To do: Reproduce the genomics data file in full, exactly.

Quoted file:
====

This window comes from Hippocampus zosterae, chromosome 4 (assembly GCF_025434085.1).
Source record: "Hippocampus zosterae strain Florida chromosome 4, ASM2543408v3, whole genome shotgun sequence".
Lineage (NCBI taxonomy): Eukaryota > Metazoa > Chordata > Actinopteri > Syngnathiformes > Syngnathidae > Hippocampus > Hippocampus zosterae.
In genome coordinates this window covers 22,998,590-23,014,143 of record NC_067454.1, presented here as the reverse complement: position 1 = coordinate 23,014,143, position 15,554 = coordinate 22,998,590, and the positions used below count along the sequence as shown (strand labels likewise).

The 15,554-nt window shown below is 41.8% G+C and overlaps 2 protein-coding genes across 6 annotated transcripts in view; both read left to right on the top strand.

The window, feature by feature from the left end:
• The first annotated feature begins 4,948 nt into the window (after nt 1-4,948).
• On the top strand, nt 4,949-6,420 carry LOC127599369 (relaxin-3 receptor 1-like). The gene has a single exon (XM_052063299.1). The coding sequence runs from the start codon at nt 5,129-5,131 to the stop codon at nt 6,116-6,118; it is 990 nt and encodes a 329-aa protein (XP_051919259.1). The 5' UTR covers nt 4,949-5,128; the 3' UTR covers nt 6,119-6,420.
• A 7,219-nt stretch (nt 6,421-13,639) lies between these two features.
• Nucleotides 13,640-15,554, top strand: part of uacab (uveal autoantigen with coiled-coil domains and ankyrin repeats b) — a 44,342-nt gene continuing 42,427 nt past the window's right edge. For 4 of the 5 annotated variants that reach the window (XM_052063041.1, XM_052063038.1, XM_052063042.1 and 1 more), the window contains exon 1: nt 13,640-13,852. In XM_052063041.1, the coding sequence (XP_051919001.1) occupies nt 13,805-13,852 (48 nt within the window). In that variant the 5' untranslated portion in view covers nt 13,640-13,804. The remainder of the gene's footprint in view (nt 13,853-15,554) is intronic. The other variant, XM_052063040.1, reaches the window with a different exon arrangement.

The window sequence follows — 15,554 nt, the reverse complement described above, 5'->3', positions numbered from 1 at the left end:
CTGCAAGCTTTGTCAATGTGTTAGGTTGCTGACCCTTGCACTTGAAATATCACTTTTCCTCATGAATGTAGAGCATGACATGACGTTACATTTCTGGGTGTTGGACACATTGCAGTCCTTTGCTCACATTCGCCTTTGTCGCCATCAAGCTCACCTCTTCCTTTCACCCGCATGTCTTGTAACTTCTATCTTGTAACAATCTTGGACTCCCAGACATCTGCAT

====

This window comes from Hippocampus zosterae, chromosome 4 (assembly GCF_025434085.1).
Source record: "Hippocampus zosterae strain Florida chromosome 4, ASM2543408v3, whole genome shotgun sequence".
Lineage (NCBI taxonomy): Eukaryota > Metazoa > Chordata > Actinopteri > Syngnathiformes > Syngnathidae > Hippocampus > Hippocampus zosterae.
In genome coordinates this window covers 22,998,590-23,014,143 of record NC_067454.1, presented here as the reverse complement: position 1 = coordinate 23,014,143, position 15,554 = coordinate 22,998,590, and the positions used below count along the sequence as shown (strand labels likewise).

The 15,554-nt window shown below is 41.8% G+C and overlaps 2 protein-coding genes across 6 annotated transcripts in view; both read left to right on the top strand.

The window, feature by feature from the left end:
• The first annotated feature begins 4,948 nt into the window (after nt 1-4,948).
• On the top strand, nt 4,949-6,420 carry LOC127599369 (relaxin-3 receptor 1-like). The gene has a single exon (XM_052063299.1). The coding sequence runs from the start codon at nt 5,129-5,131 to the stop codon at nt 6,116-6,118; it is 990 nt and encodes a 329-aa protein (XP_051919259.1). The 5' UTR covers nt 4,949-5,128; the 3' UTR covers nt 6,119-6,420.
• A 7,219-nt stretch (nt 6,421-13,639) lies between these two features.
• Nucleotides 13,640-15,554, top strand: part of uacab (uveal autoantigen with coiled-coil domains and ankyrin repeats b) — a 44,342-nt gene continuing 42,427 nt past the window's right edge. For 4 of the 5 annotated variants that reach the window (XM_052063041.1, XM_052063038.1, XM_052063042.1 and 1 more), the window contains exon 1: nt 13,640-13,852. In XM_052063041.1, the coding sequence (XP_051919001.1) occupies nt 13,805-13,852 (48 nt within the window). In that variant the 5' untranslated portion in view covers nt 13,640-13,804. The remainder of the gene's footprint in view (nt 13,853-15,554) is intronic. The other variant, XM_052063040.1, reaches the window with a different exon arrangement.

The window sequence follows — 15,554 nt, the reverse complement described above, 5'->3', positions numbered from 1 at the left end:
CTGCAAGCTTTGTCAATGTGTTAGGTTGCTGACCCTTGCACTTGAAATATCACTTTTCCTCATGAATGTAGAGCATGACATGACGTTACATTTCTGGGTGTTGGACACATTGCAGTCCTTTGCTCACATTCGCCTTTGTCGCCATCAAGCTCACCTCTTCCTTTCACCCGCATGTCTTGTAACTTCTATCTTGTAACAATCTTGGACTCCCAGACATCTGCAT